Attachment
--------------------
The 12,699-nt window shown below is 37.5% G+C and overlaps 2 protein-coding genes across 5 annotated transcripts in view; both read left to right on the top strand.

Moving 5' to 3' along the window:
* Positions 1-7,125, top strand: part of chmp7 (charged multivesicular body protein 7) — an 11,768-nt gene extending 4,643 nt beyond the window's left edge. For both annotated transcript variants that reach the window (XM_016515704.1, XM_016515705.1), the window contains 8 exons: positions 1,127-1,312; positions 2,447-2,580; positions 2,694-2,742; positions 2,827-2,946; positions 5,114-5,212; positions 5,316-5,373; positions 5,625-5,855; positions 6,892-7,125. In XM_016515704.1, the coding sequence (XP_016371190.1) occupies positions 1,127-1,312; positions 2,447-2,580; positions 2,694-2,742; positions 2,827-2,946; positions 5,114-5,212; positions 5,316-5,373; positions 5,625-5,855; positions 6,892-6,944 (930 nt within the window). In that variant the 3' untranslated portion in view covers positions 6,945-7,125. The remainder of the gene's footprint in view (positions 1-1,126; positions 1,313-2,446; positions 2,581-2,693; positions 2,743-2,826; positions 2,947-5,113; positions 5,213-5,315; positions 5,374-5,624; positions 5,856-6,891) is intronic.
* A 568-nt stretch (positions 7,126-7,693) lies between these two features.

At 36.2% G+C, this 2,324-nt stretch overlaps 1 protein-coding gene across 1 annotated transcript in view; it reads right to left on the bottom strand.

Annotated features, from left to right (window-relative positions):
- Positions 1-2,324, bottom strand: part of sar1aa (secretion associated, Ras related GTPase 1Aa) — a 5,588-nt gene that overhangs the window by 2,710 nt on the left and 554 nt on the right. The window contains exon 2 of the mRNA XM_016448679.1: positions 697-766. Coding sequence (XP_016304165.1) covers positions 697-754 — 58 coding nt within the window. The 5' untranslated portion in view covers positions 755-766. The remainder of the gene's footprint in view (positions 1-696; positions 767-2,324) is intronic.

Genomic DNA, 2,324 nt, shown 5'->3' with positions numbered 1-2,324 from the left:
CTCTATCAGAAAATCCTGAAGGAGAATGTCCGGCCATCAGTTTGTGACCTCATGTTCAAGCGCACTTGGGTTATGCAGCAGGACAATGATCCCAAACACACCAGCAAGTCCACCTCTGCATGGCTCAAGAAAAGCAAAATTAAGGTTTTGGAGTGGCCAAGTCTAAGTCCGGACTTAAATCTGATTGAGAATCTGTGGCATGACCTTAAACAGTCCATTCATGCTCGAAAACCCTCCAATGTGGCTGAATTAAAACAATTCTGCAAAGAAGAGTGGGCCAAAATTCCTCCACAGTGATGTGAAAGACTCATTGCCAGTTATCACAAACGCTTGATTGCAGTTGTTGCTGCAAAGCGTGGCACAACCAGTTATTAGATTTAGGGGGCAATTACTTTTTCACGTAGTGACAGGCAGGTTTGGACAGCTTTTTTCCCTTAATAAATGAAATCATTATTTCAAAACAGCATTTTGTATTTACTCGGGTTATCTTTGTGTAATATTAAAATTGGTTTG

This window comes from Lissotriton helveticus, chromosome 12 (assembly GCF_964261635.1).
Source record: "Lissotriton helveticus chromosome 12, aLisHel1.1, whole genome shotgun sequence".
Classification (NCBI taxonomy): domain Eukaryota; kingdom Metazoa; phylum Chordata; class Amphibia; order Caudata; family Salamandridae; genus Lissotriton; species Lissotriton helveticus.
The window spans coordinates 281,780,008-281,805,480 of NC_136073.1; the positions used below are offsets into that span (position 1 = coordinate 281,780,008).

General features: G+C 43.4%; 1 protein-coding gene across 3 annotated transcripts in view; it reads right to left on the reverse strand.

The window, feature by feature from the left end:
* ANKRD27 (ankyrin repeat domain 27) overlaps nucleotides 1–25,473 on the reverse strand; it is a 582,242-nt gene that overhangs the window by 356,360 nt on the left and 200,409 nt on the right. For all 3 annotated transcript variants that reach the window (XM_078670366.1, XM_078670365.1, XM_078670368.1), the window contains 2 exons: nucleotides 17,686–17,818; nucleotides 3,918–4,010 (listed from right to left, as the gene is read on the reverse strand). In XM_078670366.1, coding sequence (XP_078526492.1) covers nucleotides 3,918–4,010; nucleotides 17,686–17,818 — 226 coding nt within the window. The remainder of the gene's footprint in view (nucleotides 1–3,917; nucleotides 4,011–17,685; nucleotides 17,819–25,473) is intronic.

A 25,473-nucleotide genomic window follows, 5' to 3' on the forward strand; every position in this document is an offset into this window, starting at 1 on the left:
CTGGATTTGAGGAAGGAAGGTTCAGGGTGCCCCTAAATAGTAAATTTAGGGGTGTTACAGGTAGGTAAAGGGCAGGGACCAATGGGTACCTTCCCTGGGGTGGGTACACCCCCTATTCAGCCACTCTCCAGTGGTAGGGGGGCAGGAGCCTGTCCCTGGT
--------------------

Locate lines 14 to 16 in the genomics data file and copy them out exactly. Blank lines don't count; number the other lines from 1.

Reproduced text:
General features: G+C 43.4%; 1 protein-coding gene across 3 annotated transcripts in view; it reads right to left on the reverse strand.

The window, feature by feature from the left end:
* ANKRD27 (ankyrin repeat domain 27) overlaps nucleotides 1–25,473 on the reverse strand; it is a 582,242-nt gene that overhangs the window by 356,360 nt on the left and 200,409 nt on the right. For all 3 annotated transcript variants that reach the window (XM_078670366.1, XM_078670365.1, XM_078670368.1), the window contains 2 exons: nucleotides 17,686–17,818; nucleotides 3,918–4,010 (listed from right to left, as the gene is read on the reverse strand). In XM_078670366.1, coding sequence (XP_078526492.1) covers nucleotides 3,918–4,010; nucleotides 17,686–17,818 — 226 coding nt within the window. The remainder of the gene's footprint in view (nucleotides 1–3,917; nucleotides 4,011–17,685; nucleotides 17,819–25,473) is intronic.